Upon review of this cumulative evidence, we find corroboration indeed existed; whether it was sufficient to support Bloom's convictions was a question for the jury. See Brown, 397 N.W.2d at 694 (“The existence of corroborative evidence is a question of law; the sufficiency of that evidence ordinarily is a question of fact.”).

B. Double Jeopardy and Merger.

Bloom asserts two claims of illegal sentencing for failure to merge certain convictions as required by the Double Jeopardy Clause of the United States Constitution and state merger statute. The Fifth Amendment to the United States Constitution, enforced against the states through the Fourteenth Amendment, precludes “multiple punishments for the same offense.” State v. McKettrick, 480 N.W.2d 52, 56 (Iowa 1992). This protection is codified by Iowa Code section 701.9 (2020), which instructs courts to enter judgment only for the greater offense when a defendant is “convicted of a public offense which is necessarily included in another public offense of which the person is convicted.” See State v. Caquelin, 702 N.W.2d 510, 511 (Iowa Ct. App. 2005).

To determine what constitutes a “necessarily included” offense, our courts apply a two-step approach. See State v. Johnson, 950 N.W.2d 21, 24–25 (Iowa 2020). First, we employ a legal elements test “to determine whether it is possible to commit the greater offense without also committing the lesser offense.” Id. at 24 (quoting State v. Halliburton, 539 N.W.2d 339, 340 (Iowa 1995)). Then the court analyzes “[w]hether the legislature intended multiple punishments for both offenses.” Id. at 25 (quoting Halliburton, 539 N.W.2d at 344).

Bloom's first merger claim is that willful injury causing serious injury was a lesser-included offense and therefore merges with first-degree robbery. The State concedes that merger was required. We agree because the Iowa Supreme Court has affirmatively answered this question. See State v. Hickman, 623 N.W.2d 847, 852 (Iowa 2001) (finding willful injury offense must merge with first-degree robbery because the intent of “purposely inflicts ․ a serious injury” is synonymous with “intended to cause ․ serious injury”). Accordingly, we remand with instructions to merge Bloom's conviction for willful injury into his first-degree robbery conviction.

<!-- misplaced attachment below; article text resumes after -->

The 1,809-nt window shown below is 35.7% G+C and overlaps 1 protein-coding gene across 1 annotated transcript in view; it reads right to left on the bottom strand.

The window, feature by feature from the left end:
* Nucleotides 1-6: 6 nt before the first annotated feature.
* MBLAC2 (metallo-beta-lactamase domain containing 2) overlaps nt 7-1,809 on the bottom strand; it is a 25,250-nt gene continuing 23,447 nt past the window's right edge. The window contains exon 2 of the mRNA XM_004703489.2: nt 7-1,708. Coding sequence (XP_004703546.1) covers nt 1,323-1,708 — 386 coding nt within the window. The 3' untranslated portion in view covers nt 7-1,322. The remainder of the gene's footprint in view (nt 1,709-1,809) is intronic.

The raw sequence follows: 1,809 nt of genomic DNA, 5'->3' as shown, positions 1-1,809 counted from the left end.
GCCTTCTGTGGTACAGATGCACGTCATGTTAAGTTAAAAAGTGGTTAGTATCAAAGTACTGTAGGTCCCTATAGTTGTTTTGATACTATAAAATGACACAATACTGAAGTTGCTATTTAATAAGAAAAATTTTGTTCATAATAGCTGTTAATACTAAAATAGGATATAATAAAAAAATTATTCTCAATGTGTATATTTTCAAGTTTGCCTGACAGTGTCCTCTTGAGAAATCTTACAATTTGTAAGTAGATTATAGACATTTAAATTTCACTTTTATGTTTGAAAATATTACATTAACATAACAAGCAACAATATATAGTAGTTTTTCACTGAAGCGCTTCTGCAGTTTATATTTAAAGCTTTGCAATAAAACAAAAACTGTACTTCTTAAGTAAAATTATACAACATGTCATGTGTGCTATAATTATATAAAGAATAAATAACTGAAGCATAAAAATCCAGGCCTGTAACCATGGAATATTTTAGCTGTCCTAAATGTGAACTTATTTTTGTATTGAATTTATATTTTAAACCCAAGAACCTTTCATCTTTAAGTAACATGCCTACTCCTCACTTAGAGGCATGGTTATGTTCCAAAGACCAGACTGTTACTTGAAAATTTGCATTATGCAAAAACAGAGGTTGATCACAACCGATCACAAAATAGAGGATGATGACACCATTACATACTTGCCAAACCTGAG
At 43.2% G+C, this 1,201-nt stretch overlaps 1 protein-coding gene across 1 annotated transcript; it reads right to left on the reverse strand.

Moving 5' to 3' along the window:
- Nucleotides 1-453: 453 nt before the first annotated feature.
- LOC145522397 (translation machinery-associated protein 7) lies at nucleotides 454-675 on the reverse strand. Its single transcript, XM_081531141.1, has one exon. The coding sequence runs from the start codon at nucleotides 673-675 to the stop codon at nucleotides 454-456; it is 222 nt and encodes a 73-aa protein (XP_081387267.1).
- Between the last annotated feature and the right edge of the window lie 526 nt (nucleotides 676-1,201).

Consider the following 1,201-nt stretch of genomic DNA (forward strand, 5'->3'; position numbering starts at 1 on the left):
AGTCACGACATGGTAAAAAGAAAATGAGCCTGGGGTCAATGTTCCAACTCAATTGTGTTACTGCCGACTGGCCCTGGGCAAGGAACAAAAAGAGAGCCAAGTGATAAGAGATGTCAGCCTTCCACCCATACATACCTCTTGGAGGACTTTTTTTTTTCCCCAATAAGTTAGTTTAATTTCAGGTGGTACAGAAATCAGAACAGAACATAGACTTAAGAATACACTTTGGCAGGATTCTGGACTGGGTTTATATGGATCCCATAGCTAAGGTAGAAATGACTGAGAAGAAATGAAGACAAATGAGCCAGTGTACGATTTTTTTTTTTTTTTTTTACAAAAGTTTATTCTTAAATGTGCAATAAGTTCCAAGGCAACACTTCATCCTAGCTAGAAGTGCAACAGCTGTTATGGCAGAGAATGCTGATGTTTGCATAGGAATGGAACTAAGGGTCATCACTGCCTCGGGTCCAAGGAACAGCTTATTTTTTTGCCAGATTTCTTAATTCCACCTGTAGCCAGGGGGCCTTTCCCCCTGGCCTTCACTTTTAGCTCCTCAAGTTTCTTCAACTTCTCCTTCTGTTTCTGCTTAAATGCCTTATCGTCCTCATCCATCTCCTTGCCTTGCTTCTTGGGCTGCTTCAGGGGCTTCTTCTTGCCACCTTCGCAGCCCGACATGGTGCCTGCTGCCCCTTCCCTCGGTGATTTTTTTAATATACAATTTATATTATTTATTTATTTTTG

Bloom's second merger claim is that his conviction for assault while participating in a public offense causing serious injury merges with his first-degree convictions for robbery and burglary. He contends that every element of the assault charge is collectively present in the combination of the robbery and burglary charges. Bloom acknowledges that neither robbery nor burglary independently subsume the assault charge. However, merger requires complete overlap between two offenses. See State v. Mbonyunkiza, No. 14-1283, 2016 WL 7395720, at *8 (Iowa Ct. App. Dec. 21, 2016) (finding three convictions for one act of wrongdoing to be permissible because each offense could be committed without necessarily committing any one of the others). Two offenses will not merge if “each provision requires proof of an additional fact which the other does not.” McKettrick, 480 N.W.2d at 57.